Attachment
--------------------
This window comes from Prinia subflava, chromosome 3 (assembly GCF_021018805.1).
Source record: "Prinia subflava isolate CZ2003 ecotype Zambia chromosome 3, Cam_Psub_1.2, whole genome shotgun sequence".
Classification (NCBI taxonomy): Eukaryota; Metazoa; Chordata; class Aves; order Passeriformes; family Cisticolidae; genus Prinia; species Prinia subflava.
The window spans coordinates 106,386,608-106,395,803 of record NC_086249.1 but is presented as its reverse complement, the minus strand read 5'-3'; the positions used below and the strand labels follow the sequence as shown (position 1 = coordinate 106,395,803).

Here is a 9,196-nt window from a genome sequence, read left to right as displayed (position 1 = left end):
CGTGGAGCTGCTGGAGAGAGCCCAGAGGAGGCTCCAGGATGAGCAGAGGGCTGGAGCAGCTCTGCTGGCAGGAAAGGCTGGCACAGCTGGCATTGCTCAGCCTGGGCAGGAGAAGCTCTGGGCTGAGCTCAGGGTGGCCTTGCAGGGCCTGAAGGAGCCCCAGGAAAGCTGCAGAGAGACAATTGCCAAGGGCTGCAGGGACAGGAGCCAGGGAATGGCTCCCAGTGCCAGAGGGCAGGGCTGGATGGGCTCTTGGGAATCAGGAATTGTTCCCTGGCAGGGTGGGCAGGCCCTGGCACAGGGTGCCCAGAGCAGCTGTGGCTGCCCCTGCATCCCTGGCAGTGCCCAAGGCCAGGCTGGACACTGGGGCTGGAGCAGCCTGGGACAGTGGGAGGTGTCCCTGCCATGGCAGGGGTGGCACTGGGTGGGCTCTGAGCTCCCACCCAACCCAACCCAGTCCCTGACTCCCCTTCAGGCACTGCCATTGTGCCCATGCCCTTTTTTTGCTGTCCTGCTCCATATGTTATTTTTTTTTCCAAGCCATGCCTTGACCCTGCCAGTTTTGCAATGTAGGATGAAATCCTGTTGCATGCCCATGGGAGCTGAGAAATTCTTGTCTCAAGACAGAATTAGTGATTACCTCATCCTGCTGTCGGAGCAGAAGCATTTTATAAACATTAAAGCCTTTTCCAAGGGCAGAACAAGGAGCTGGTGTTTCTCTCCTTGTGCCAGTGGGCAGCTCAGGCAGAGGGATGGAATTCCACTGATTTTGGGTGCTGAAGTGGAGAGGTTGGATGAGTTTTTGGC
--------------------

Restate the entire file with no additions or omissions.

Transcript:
This window comes from Prinia subflava, chromosome 3 (assembly GCF_021018805.1).
Source record: "Prinia subflava isolate CZ2003 ecotype Zambia chromosome 3, Cam_Psub_1.2, whole genome shotgun sequence".
Classification (NCBI taxonomy): Eukaryota; Metazoa; Chordata; class Aves; order Passeriformes; family Cisticolidae; genus Prinia; species Prinia subflava.
The window spans coordinates 106,386,608-106,395,803 of record NC_086249.1 but is presented as its reverse complement, the minus strand read 5'-3'; the positions used below and the strand labels follow the sequence as shown (position 1 = coordinate 106,395,803).

Here is a 9,196-nt window from a genome sequence, read left to right as displayed (position 1 = left end):
CGTGGAGCTGCTGGAGAGAGCCCAGAGGAGGCTCCAGGATGAGCAGAGGGCTGGAGCAGCTCTGCTGGCAGGAAAGGCTGGCACAGCTGGCATTGCTCAGCCTGGGCAGGAGAAGCTCTGGGCTGAGCTCAGGGTGGCCTTGCAGGGCCTGAAGGAGCCCCAGGAAAGCTGCAGAGAGACAATTGCCAAGGGCTGCAGGGACAGGAGCCAGGGAATGGCTCCCAGTGCCAGAGGGCAGGGCTGGATGGGCTCTTGGGAATCAGGAATTGTTCCCTGGCAGGGTGGGCAGGCCCTGGCACAGGGTGCCCAGAGCAGCTGTGGCTGCCCCTGCATCCCTGGCAGTGCCCAAGGCCAGGCTGGACACTGGGGCTGGAGCAGCCTGGGACAGTGGGAGGTGTCCCTGCCATGGCAGGGGTGGCACTGGGTGGGCTCTGAGCTCCCACCCAACCCAACCCAGTCCCTGACTCCCCTTCAGGCACTGCCATTGTGCCCATGCCCTTTTTTTGCTGTCCTGCTCCATATGTTATTTTTTTTTCCAAGCCATGCCTTGACCCTGCCAGTTTTGCAATGTAGGATGAAATCCTGTTGCATGCCCATGGGAGCTGAGAAATTCTTGTCTCAAGACAGAATTAGTGATTACCTCATCCTGCTGTCGGAGCAGAAGCATTTTATAAACATTAAAGCCTTTTCCAAGGGCAGAACAAGGAGCTGGTGTTTCTCTCCTTGTGCCAGTGGGCAGCTCAGGCAGAGGGATGGAATTCCACTGATTTTGGGTGCTGAAGTGGAGAGGTTGGATGAGTTTTTGGC